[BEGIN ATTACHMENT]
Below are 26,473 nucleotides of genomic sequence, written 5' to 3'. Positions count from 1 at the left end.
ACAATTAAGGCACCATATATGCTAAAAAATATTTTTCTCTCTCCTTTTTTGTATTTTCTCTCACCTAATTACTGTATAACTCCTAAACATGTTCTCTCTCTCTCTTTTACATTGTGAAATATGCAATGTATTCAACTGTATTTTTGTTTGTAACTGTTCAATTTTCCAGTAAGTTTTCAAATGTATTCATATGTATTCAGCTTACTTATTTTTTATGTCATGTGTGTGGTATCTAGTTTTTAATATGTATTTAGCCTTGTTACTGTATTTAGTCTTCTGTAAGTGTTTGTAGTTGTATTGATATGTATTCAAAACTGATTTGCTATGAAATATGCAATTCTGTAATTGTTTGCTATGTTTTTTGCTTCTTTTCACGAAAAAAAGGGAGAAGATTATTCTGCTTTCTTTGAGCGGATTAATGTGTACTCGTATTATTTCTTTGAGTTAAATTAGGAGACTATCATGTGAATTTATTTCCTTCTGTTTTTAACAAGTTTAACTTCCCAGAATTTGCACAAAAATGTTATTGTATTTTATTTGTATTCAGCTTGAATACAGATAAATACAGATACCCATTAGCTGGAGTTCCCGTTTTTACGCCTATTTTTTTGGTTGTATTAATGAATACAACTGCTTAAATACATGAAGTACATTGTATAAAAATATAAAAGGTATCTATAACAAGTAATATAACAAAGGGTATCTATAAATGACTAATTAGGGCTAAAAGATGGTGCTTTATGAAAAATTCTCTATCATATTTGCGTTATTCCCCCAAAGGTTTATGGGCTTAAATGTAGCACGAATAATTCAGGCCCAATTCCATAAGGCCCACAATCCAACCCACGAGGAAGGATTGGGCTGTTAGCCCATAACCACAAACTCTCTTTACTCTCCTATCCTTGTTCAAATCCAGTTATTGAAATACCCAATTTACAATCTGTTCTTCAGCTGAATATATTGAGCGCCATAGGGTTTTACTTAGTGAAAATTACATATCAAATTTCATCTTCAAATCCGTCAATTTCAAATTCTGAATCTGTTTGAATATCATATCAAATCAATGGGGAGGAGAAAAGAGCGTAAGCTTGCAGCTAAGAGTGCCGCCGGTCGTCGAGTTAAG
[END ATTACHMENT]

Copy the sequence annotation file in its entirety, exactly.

Below are 26,473 nucleotides of genomic sequence, written 5' to 3'. Positions count from 1 at the left end.
ACAATTAAGGCACCATATATGCTAAAAAATATTTTTCTCTCTCCTTTTTTGTATTTTCTCTCACCTAATTACTGTATAACTCCTAAACATGTTCTCTCTCTCTCTTTTACATTGTGAAATATGCAATGTATTCAACTGTATTTTTGTTTGTAACTGTTCAATTTTCCAGTAAGTTTTCAAATGTATTCATATGTATTCAGCTTACTTATTTTTTATGTCATGTGTGTGGTATCTAGTTTTTAATATGTATTTAGCCTTGTTACTGTATTTAGTCTTCTGTAAGTGTTTGTAGTTGTATTGATATGTATTCAAAACTGATTTGCTATGAAATATGCAATTCTGTAATTGTTTGCTATGTTTTTTGCTTCTTTTCACGAAAAAAAGGGAGAAGATTATTCTGCTTTCTTTGAGCGGATTAATGTGTACTCGTATTATTTCTTTGAGTTAAATTAGGAGACTATCATGTGAATTTATTTCCTTCTGTTTTTAACAAGTTTAACTTCCCAGAATTTGCACAAAAATGTTATTGTATTTTATTTGTATTCAGCTTGAATACAGATAAATACAGATACCCATTAGCTGGAGTTCCCGTTTTTACGCCTATTTTTTTGGTTGTATTAATGAATACAACTGCTTAAATACATGAAGTACATTGTATAAAAATATAAAAGGTATCTATAACAAGTAATATAACAAAGGGTATCTATAAATGACTAATTAGGGCTAAAAGATGGTGCTTTATGAAAAATTCTCTATCATATTTGCGTTATTCCCCCAAAGGTTTATGGGCTTAAATGTAGCACGAATAATTCAGGCCCAATTCCATAAGGCCCACAATCCAACCCACGAGGAAGGATTGGGCTGTTAGCCCATAACCACAAACTCTCTTTACTCTCCTATCCTTGTTCAAATCCAGTTATTGAAATACCCAATTTACAATCTGTTCTTCAGCTGAATATATTGAGCGCCATAGGGTTTTACTTAGTGAAAATTACATATCAAATTTCATCTTCAAATCCGTCAATTTCAAATTCTGAATCTGTTTGAATATCATATCAAATCAATGGGGAGGAGAAAAGAGCGTAAGCTTGCAGCTAAGAGTGCCGCCGGTCGTCGAGTTAAG